Phillips 66 sued the county after the Board of Supervisors in March upheld a Planning Commission decision to deny a permit to build a 1.3-mile rail spur that would allow the company to import 6.6 million gallons of crude oil a week by rail to its Santa Maria Refinery.
The company argued that county staff wrongly interpreted a Coastal Zone Land Use Ordinance regarding environmentally sensitive habitat area.
The announcement that Phillips 66 has agreed to dismiss its lawsuit against the county came Monday morning from a group of environmental organizations.
The company has said the project would diversify oil supply, an argument it said was strengthened by the failure of the All American Pipeline in Santa Barbara County, which led to an ongoing supply gap for the local refinery.
Jim Anderson, the maintenance superintendent for Phillips 66, said last year that the drop in local production has resulted in fewer contractors and fewer employees.
Phillips 66 does import oil by truck, but the company has not proposed any large-scale increase to its trucking plan. The company would have to apply for new permits from the county to increase truck traffic to meet the supply that would have been brought by the rail project.
Phillips 66 agrees to drop lawsuit over oil trains to Nipomo refinery
Opposition to the plan to import oil from across North America by trains through California included environmental organizations, the Mesa Refinery Watch Group, and communities across the proposed train route, including cities, counties and school districts.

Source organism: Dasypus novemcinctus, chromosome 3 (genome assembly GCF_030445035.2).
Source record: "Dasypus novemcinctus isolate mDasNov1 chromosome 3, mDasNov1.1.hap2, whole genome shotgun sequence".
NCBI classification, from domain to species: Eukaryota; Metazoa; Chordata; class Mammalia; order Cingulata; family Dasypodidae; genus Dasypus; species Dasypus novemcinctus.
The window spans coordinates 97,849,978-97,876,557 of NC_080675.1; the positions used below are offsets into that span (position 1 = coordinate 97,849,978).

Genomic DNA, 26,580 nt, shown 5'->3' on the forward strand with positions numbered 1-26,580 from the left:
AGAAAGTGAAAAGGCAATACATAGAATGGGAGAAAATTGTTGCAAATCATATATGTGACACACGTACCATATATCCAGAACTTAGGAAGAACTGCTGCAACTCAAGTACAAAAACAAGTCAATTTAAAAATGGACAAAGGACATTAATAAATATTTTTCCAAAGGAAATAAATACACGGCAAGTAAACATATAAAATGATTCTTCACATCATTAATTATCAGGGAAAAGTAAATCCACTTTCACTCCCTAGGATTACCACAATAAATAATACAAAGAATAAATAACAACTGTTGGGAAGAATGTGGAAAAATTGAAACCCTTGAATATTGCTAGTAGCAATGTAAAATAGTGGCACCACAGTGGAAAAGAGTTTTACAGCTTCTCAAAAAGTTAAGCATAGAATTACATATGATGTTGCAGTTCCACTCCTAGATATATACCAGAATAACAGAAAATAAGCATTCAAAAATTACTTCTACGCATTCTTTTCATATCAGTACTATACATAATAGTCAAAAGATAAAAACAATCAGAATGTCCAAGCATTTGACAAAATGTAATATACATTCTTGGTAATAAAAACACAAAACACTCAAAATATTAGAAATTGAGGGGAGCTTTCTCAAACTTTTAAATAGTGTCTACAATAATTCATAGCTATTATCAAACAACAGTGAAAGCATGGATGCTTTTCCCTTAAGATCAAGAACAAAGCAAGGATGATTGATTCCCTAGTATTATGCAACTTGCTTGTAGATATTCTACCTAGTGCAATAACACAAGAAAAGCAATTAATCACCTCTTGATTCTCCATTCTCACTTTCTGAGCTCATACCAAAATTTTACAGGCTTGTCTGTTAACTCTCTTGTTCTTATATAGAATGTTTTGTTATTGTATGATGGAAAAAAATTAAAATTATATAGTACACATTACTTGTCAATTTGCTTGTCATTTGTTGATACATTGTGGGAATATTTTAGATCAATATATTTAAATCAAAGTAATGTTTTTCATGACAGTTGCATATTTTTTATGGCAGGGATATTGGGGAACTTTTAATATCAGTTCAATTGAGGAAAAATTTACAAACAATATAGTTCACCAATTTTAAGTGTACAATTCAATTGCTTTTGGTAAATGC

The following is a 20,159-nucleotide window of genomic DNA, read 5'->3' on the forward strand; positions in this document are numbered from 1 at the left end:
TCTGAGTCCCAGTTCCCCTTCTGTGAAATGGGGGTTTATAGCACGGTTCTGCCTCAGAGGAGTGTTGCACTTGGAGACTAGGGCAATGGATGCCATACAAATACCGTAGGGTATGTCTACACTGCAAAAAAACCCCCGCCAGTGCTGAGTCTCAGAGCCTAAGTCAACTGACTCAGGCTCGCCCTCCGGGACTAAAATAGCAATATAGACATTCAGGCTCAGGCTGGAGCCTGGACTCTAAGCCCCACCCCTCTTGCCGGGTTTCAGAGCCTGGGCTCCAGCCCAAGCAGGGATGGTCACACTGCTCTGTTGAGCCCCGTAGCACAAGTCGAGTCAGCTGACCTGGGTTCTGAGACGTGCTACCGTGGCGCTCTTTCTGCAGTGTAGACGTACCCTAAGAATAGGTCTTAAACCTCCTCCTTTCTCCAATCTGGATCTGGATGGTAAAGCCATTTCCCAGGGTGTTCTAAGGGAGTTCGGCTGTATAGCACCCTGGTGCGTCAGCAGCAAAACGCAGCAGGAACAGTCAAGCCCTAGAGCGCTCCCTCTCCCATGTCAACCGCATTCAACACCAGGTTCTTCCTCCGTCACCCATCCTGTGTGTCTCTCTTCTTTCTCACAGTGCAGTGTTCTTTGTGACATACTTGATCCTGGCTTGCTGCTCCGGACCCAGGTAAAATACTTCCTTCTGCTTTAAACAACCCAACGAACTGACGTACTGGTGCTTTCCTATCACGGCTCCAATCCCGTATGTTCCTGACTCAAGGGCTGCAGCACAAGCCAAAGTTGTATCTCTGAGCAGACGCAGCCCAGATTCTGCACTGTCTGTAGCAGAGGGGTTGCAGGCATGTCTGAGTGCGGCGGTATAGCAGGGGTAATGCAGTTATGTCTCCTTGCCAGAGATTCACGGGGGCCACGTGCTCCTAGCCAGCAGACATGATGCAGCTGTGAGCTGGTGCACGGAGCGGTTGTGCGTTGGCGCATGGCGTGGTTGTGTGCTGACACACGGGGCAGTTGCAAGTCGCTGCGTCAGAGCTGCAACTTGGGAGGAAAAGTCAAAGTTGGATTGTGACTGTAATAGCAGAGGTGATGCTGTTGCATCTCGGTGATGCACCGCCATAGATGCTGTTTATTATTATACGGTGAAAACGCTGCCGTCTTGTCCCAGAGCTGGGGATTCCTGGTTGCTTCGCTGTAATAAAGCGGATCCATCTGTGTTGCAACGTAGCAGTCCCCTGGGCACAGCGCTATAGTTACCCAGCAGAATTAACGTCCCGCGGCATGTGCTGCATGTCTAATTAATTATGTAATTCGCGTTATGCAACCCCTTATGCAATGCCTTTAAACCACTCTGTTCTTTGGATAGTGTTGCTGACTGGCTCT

Those efforts led to the demise of the project, Christie said.
“Projects never fail just because they’re ill-conceived, especially when they’re proposed by large, well-funded entities,” Christie said. “The only way those projects fail is thanks to grassroots organizing and local people saying loud and clear, ‘We don’t want this project.’ And that happened on a scale I’ve never seen before.”
They voiced their opposition to the so-called “bomb trains,” including at a two-day March 2017 Board of Supervisors meeting, where supervisors voted to uphold an earlier decision by the Planning Commission to reject the project.
Phillips 66 did not appeal the decision to the Coastal Commission. But it did file the lawsuit.
On Monday, Supervisor Debbie Arnold worried that the failure of the oil-by-rail proposal could doom the refinery.
“I am concerned about the loss of employment, and on a bigger scale, I would be concerned about the loss of the facility,” she said. “It’s important to keep our fuel prices down for our working people. It’s one more thing that could create higher prices, if we lost that refinery or the use of it went down.”